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Spain’s Energy Sector Dodges Deficit Pressure

As Spain’s new government struggles to deal with an energy deficit before it begins to affect investor confidence and the country’s overall borrowing costs, the country’s varied production sectors have come under new pressure.

Although much of the spending cut attention over the last month has centered on Spain’s renewable sector, with subsidies on new projects halted in later January and reports suggesting further action on even existing projects, solar and wind are not the only energy sectors coming under closer scrutiny by the government. Facing a 24 billion euro energy deficit, accrued over the last few years thanks to poor subsidy planning and domestic energy prices that did not reflect new pressures, the new Industry Minister Jose Manuel Soria has stated that the cost of closing this funding gap must be shared throughout the country’s energy sector.

The energy deficit reduction goal is especially important given the fact that the amount is not currently included in national figures, but would be if not dealt with soon. Spain is currently dealing with EU pressure to reduce the overall deficit to 4.4 percent of GDP in 2012, though the new government has conceded that it will more likely only reach 5.8 percent given the impact further cuts would have on the struggling economy.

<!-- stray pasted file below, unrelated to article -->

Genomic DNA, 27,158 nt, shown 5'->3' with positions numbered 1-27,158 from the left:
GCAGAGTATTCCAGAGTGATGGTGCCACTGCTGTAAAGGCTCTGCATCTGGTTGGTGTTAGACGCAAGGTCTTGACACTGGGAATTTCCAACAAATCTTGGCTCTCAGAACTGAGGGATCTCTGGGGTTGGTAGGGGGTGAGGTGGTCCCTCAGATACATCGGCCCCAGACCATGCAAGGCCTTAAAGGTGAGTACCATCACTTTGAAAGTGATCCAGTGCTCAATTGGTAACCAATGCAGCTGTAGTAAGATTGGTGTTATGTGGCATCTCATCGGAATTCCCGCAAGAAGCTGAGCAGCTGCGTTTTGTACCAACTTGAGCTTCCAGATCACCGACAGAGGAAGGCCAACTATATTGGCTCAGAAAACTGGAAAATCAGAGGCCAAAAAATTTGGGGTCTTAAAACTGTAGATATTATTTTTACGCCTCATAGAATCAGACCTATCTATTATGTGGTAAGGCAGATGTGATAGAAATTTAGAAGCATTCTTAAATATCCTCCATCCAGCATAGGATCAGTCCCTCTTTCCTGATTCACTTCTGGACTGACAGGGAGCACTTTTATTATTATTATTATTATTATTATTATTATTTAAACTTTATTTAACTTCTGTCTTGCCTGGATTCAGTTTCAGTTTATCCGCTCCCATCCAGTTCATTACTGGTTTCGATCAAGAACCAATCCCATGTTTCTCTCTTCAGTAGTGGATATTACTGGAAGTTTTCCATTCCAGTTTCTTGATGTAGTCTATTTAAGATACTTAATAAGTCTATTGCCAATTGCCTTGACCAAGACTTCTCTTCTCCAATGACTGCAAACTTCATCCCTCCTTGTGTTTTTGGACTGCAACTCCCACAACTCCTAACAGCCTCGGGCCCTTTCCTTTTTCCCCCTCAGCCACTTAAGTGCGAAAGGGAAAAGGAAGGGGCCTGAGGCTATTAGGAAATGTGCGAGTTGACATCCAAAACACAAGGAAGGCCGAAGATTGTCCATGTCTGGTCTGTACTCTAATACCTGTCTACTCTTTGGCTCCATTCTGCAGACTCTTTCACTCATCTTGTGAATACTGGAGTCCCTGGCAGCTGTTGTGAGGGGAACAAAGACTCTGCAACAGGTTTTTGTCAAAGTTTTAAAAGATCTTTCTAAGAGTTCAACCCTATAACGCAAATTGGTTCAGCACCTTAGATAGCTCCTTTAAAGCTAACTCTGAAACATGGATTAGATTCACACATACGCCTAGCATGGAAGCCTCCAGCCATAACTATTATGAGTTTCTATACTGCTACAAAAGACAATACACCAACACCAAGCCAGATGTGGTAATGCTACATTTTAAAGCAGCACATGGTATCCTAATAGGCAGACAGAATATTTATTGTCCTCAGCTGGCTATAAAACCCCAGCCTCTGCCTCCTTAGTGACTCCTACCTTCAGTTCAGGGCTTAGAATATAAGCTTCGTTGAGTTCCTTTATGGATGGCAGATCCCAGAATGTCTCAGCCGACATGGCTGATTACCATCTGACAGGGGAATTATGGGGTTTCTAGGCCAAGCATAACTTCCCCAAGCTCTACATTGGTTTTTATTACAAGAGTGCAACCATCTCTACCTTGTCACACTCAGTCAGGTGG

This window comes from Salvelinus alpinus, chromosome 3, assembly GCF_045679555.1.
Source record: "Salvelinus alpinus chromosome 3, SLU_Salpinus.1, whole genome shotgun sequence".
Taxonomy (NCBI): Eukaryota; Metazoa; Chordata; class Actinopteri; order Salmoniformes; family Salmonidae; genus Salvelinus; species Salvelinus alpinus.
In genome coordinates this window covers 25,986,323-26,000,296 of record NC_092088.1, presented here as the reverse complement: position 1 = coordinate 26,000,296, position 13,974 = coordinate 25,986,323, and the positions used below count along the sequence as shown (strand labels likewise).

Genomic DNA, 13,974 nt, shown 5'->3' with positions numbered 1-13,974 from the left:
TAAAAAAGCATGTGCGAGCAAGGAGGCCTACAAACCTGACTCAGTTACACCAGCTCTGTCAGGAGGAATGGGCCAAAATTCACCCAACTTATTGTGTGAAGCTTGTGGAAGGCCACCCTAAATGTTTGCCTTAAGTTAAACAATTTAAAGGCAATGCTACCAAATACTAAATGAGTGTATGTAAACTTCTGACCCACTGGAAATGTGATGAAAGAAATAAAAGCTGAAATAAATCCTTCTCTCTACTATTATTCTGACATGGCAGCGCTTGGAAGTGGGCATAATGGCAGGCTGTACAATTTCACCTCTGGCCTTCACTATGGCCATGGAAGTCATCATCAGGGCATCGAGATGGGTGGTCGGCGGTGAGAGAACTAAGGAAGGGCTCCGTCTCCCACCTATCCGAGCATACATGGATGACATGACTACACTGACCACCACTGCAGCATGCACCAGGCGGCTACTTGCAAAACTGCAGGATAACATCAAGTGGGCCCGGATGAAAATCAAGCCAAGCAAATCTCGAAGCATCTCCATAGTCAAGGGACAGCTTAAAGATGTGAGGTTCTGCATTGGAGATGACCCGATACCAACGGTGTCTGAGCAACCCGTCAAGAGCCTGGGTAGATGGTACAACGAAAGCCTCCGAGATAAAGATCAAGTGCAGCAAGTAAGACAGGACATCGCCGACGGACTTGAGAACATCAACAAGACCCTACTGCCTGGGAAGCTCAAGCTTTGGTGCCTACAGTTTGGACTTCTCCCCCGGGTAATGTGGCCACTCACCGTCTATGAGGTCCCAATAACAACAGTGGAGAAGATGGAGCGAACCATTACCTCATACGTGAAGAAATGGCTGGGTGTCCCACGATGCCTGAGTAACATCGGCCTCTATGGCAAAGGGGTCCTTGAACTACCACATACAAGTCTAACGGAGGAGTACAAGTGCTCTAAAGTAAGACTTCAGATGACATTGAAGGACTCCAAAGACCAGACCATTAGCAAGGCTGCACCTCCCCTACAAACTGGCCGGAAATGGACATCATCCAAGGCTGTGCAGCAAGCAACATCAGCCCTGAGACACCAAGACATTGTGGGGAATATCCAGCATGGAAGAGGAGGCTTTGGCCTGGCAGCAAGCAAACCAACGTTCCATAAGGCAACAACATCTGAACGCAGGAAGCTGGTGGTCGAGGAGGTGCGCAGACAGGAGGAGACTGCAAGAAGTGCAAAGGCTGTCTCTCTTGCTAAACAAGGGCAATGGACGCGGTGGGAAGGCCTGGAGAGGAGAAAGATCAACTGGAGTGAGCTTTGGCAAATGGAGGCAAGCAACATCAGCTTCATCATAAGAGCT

However, the last two weeks have seen a heavy push back from both the country’s utilities and lobbyist representing Spain’s oil and gas actors. Intent on shifting the burden of the overall costs away from traditional energy resources, leaders have coordinated pressure on Soria, though analysts have stated that the pressure is sure to be felt throughout the energy sector, especially given the overlapping roles of energy and utility companies. For example, Spanish utility Fenosa was bought by Gas Natural in 2009, which is partly owned by oil and gas giant, Repsol.

For now, Soria and the new government still have the opportunity to look beyond their own budgets for aid, including the possibility of tapping into European Union funds to help expand the country’s much-needed grid connection program. Long delayed thanks to opposition from French industry and political leaders, Spain’s natural gas pipeline connectivity to the north will likely be addressed in a new EU energy grid plan to be released later in the Spring.